Fastest Known Time(s) or FKT records are falling during this pandemic. With the vast majority of races canceled, FKT attempts are a great way to test one’s fitness. I, like many others, followed elite athletes setting bars higher than ever this year. I never thought setting a record was my cup of tea or that it was in my skill set. I am a middle-aged midpack runner. While I often choose events that push me out of my comfort zone and test my limits, I know that speed, winning races, and setting age-group records, are definitely not things that come easy to me unless the field is small. I always used that as a justification. I did win a couple small, local events, and I would always apologize: “Well, yes, I did, but only because there weren’t many women,” or “There were women that were way better than me, but they got injured during the race and had to drop.”
A couple of my friends pointed it to me, but I brushed it off.
I am the leader of a Trail Sisters group in Ohio and empowering other women, encouraging them to push their limits through trail and ultra running, is one of my biggest passions. The mom in me gets such a joy every time one of our ladies does something new, challenges herself, or accomplishes her running goal.
A few weeks ago, I looked at the Fastest Known Time website and saw that there wasn’t a single Female FKT set on any trail in Ohio. I started talking to others and encouraging them to go and set the bar in our area. One of my friends went and set an FKT on a Southeastern Ohio trail. I was ecstatic. The first female FKT in Ohio!!! Another friend pointed out “Nettie, you run some of those FKT trails all the time, why don’t you submit your time?” Me? I am not fast enough. I ran those routes taking my good time, chatting, eating snacks, texting my daughter’s coach, responding to emails. It does not count. It is too slow. And it would be an FKT because it is an OKT (Only Known Time).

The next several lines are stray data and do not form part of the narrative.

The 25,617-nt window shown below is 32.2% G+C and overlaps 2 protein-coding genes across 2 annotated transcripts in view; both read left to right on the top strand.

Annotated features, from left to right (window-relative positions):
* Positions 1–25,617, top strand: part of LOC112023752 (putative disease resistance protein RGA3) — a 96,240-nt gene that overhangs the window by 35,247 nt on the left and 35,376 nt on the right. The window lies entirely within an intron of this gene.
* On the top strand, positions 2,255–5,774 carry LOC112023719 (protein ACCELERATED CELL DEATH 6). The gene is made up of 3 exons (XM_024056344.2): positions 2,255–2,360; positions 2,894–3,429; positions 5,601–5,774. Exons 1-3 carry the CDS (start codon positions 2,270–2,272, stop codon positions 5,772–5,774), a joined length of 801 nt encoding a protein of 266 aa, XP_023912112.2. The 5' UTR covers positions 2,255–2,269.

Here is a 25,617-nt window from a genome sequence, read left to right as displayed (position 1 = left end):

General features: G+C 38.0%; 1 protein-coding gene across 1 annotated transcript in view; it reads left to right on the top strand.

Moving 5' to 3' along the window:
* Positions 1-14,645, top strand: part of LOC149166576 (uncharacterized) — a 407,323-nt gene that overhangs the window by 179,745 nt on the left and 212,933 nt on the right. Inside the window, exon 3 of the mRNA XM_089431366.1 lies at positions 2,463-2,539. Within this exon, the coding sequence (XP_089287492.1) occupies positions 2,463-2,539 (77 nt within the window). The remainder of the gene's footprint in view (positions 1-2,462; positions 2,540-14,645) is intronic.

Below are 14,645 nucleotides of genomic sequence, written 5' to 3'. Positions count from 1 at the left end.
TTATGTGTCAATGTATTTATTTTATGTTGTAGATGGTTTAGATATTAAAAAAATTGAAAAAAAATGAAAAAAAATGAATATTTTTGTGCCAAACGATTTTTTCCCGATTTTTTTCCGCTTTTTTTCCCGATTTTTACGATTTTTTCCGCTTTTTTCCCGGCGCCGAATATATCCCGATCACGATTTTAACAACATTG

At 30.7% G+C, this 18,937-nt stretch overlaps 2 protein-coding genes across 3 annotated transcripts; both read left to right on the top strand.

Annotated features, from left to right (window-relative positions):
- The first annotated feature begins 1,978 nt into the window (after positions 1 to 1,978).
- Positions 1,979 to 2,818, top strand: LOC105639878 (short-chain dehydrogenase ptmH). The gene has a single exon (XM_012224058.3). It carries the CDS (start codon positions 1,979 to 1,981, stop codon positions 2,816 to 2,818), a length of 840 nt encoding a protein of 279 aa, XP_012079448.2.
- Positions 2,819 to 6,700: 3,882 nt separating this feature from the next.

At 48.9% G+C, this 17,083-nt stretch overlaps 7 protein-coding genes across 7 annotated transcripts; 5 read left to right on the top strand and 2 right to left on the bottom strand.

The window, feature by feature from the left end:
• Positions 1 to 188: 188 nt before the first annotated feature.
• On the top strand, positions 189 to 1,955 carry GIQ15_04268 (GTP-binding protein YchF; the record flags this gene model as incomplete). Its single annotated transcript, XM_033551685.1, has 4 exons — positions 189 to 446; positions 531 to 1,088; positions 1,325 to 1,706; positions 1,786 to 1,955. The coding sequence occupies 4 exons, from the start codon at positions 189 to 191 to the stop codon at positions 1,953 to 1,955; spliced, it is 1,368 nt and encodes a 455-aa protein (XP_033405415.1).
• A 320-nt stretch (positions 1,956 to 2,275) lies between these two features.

The seed, however, was planted. Maybe I should do it? I asked my dear friend to join me, a woman with whom I have run a countless number of miles and who truly is like a sister to me. She paced me for 52 miles at my first 100-mile race, drained my blisters, and drove my daughter to school when my husband was in the hospital.
Carissa Derr was excited about the idea of running 50 miles on local trail Double Twin: two passes on the Twin Valley Trail, about half an hour from Dayton, Ohio. The route is a mixture of trails with rolling hills and famous Ohio mud, creek crossings, suffocatingly humid meadows, and shorter sections of bike path and road going through the middle of a small town and by the side of a busy road near a construction company. A little bit of everything.
The weather forecast for the day we decided to run looked less than promising: severe thunderstorms, rain, a possibility of flash flooding. We decided to go anyway on Saturday, August 1st, the only day that worked for both of us. The weather forecast held true; although there was much less rain than we expected, but tornado sirens went off while we were about 9 miles from the finish. Going back towards the car meant going right towards the big dark clouds. We decided to continue with the run, jokingly making comments that hopefully our car will still be there when we are done.
We finished the run in 13 hours, 4 minutes, and 12 seconds. The men’s record is about 2 hours faster. Our run was approved and published on the Fastest Known Time website. I posted on social media saying, “Carissa and I set an Only Known Time for Women on Double Twin. Haha.” Then a friend pointed out: “There are no OKTs, only FKTs. Fastest or First Known Time”.
First Known Time. I like that. I am changing my language. I am not longer downplaying my achievements. I will be calling it F(irst) K(nown) T(ime), because I hope many other women will go after our record and bring it down. “Only” is limiting, “first” is encouraging. By calling it “first,” I give myself and Carissa credit for being brave and for trying hard things, for going out and spending the day on the trail, for pushing our limits on a less than ideal day, for not quitting, for celebrating our friendship, and for being there together.
There are many trails out there that do not have Female FKTs set. Look them up. Go out, explore, don’t feel that you are not fast enough, that they are only for elite-level runners. Be brave to be first! Don’t downplay your abilities. If you ever win a race, age group, place on the podium, please do not say it was because the field was not deep, or others had a bad day. You do what you do because of what is within you. And maybe because you have a trail sister like I do who will support all of your crazy adventures.